Beautiful Books Written in Verse

Call Me Athena: Girl from Detroit

Call Me Athena: Girl From Detroit by Colby Cedar Smith

This book, quite simply, was perfect. It was perfect and it will live in my heart forever.

This is a book about three young people, Mary, Gio, and Jeanne, all with big hopes and dreams, all with love brimming deep and overflowing from their hearts. I fell in love with all three of them.

Mary, our main protagonist is a young Greek woman growing up in 1930s Detroit. She struggles to be the Good Greek Girl her parents want her to be. She longs for independence, to make something of herself, and to change the world. Her parents want her to marry a successful Greek man, much older than she is. Mary wants nothing less.

She discovers love letters between a young nurse and a soldier from WWI in her basement, and as she gets to know them, so do we. I won't spoil the twist, but it was so beautifully done, and I wept when it was over because I felt like I had made a friend.

This novel is written in verse, and Colby Cedar Smith did so beautifully. There were several poems I wanted to copy out in my own notebook so I can keep them with me wherever I go. Every word was intentional, and Smith's world building, her characters, and her plot was so perfectly structured and crafted. I already cannot wait to see what she has next for us.

I already have this one on my library shelves, but I will be highly recommending it to students at school visits, to teachers, coworkers, friends, and family. It is so beautiful. I'm also planning to buy a copy for me.

Great for middle school and up.

 

The Poet X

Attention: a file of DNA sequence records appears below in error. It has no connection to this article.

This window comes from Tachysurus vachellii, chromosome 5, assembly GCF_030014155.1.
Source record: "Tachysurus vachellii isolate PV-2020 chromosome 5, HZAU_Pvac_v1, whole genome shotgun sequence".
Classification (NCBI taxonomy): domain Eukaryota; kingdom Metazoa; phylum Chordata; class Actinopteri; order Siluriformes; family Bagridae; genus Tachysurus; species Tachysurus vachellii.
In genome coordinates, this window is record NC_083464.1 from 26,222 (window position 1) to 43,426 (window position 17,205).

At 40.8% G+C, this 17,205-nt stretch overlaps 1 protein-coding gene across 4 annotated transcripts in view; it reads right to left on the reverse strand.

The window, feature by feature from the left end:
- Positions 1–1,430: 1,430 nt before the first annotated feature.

The Poet X by Elizabeth Acevedo

There are some books I have held off reading because I wanted to give it the time it deserves. You only get to read books for the first time once, and I knew this would be a book that I loved. And man oh man, do I love this book with my entire heart and soul. Where does one even start when thinking about what to say about this incredible novel? The Poet X ripped up my heart, took my breath away, and eventually pieced me back together. I know I'm late to this book, but holy cow, is it difficult to do it justice in a review.

I loved Xiomara's voice and story. Xiomara is like so many girls. She is curvy, and her body has been used as a means to torment her and she does not see anything beautiful about herself, inside or out. She uses her poetry as a means to deal with difficult thoughts and times in her life...she is unsure about God, while trying not to disappoint her incredibly devout mother, and she experiences the highs and lows of first love. This book is Xiomara's discovery of herself in so many ways, and her journey towards accepting herself. I fell in love with this character, and wanted to wrap her up in a hug and tell her everything would be alright.

This book gave me the same big feelings of Eleanor and Park, which is saying something because E&P is one of my favorite books of all time. I loved this book! Recommended for high school readers.

 

Chlorine Sky

Chlorine Sky by Mahogany L. Browne